DOS 3.1When one considers the few updates that were applied to DOS, from its original DOS 3.1 release, to DOS 3.2, 3.2.1, and through to 3.3, it is indeed impressive how well designed it was from the very beginning. It was not a perfect system; it transferred buffers around three times during certain disk operations (which was the foundation of later disk enhancement packages sold, including Diversi-DOSDavid DOS, and Pronto-DOS). But like Wozniak’s Integer BASIC, it did an amazing amount of work in its small 10K footprint, with a small number of eventually identified bugs.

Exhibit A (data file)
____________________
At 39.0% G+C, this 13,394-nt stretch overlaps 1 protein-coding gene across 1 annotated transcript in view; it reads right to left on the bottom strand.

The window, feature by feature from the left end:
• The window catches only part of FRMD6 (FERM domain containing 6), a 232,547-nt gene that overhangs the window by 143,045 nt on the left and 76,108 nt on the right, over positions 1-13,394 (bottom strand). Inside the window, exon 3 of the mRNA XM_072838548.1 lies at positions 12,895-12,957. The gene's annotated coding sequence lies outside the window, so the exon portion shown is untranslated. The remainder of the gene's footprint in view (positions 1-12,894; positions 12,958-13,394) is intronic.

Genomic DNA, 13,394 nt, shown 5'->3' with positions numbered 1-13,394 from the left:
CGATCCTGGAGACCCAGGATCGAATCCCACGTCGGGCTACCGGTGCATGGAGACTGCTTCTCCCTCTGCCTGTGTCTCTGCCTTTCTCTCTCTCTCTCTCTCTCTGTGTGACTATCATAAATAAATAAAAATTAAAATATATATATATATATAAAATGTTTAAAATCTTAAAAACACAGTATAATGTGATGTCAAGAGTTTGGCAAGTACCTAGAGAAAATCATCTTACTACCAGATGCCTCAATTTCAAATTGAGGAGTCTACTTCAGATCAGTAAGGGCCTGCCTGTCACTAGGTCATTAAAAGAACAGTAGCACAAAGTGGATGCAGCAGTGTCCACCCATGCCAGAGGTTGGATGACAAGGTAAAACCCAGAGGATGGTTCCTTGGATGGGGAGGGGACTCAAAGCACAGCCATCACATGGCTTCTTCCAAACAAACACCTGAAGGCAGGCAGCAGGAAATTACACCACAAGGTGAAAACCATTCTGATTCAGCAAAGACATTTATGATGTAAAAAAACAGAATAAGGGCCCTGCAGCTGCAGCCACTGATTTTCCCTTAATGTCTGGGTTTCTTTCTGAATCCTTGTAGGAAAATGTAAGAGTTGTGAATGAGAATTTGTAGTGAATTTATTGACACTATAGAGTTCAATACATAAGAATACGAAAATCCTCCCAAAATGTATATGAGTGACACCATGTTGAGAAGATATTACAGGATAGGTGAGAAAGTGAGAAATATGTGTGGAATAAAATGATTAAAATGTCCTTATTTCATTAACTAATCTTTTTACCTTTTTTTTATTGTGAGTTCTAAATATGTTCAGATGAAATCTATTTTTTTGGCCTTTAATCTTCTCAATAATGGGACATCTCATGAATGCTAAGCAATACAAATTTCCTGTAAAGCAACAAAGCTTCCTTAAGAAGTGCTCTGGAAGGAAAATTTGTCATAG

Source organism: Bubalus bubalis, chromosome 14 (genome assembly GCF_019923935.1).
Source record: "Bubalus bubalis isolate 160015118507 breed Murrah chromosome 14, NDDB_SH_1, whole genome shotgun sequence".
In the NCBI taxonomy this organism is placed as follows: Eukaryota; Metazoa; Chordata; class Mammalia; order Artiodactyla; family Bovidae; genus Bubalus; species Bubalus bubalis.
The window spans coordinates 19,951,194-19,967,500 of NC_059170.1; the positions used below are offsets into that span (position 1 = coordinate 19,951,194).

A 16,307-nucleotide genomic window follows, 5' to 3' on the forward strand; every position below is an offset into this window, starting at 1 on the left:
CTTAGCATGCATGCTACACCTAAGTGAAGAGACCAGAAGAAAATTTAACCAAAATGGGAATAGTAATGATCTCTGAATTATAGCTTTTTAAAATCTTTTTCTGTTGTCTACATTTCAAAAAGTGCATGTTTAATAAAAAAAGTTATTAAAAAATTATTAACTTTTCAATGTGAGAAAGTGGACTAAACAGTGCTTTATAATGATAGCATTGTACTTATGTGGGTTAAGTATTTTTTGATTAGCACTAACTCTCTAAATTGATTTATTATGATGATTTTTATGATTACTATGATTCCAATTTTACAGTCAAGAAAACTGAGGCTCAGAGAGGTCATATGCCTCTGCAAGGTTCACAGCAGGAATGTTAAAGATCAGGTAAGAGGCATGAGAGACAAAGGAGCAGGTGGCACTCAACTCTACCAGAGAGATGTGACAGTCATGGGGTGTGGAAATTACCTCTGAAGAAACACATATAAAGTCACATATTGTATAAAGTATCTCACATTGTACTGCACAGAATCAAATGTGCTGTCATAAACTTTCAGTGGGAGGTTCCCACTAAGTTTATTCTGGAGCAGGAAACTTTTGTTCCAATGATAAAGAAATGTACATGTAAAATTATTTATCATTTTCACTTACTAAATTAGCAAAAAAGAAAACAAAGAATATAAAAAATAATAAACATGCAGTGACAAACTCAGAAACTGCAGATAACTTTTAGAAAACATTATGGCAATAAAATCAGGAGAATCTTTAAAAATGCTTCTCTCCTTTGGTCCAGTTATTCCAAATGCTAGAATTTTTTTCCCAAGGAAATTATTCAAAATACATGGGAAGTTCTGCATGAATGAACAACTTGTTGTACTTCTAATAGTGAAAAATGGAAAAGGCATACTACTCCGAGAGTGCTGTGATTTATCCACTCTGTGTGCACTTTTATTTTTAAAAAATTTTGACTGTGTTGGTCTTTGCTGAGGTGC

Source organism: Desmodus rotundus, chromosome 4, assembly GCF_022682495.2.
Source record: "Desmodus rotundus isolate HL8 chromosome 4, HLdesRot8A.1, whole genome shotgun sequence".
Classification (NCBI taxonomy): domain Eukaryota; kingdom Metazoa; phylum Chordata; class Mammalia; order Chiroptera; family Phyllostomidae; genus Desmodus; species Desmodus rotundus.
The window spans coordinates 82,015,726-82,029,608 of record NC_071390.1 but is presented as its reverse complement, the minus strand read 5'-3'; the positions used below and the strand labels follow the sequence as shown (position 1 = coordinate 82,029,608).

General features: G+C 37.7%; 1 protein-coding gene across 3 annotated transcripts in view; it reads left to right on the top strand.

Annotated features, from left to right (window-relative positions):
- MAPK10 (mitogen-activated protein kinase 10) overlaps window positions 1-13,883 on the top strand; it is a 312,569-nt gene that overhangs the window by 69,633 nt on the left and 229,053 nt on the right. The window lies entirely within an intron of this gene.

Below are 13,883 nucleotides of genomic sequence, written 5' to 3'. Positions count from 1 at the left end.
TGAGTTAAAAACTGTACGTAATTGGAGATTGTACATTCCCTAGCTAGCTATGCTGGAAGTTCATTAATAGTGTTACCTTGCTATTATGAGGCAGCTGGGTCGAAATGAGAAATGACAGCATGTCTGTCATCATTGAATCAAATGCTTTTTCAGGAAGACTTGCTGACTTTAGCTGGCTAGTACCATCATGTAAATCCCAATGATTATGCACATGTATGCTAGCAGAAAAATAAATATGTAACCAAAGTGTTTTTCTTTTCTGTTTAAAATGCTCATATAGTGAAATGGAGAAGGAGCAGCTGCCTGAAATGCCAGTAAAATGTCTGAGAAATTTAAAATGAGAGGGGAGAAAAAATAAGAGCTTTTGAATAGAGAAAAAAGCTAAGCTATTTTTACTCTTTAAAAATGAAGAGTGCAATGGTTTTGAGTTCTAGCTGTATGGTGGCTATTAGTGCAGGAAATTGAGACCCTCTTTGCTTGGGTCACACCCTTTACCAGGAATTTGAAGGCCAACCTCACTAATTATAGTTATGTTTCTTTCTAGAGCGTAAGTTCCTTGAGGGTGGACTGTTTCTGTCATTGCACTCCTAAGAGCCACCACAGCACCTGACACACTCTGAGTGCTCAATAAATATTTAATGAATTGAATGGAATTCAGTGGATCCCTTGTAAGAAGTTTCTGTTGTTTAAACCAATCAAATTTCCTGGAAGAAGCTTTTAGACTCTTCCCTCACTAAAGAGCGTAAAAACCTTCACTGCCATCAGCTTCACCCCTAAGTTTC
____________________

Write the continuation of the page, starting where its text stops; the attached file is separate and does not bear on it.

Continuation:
I would agree with CNET that Laughton’s work was immensely beneficial to Apple. It took the Apple II, which actually struggled in its sales compared to the other two members of the 1977 Trinity (the Commodore PET and Radio Shack TRS-80), and made it a more attractive option. According to sales numbers compiled by Jeremy Reimer in his December 2005 post on Ars Technica, during 1977 (the year in which each of those computers was released, Radio Shack sold one hundred sixty times as many units as did Apple, and Commodore sold six times as many as Apple. Clearly, the high entry fee of the Apple II ($1,298 for a 4K machine, compared to $495 for a PET and $599 for the TRS-80) was a damper on its first year of sales. Even in 1978, the sales of Apple’s competitors were significantly higher.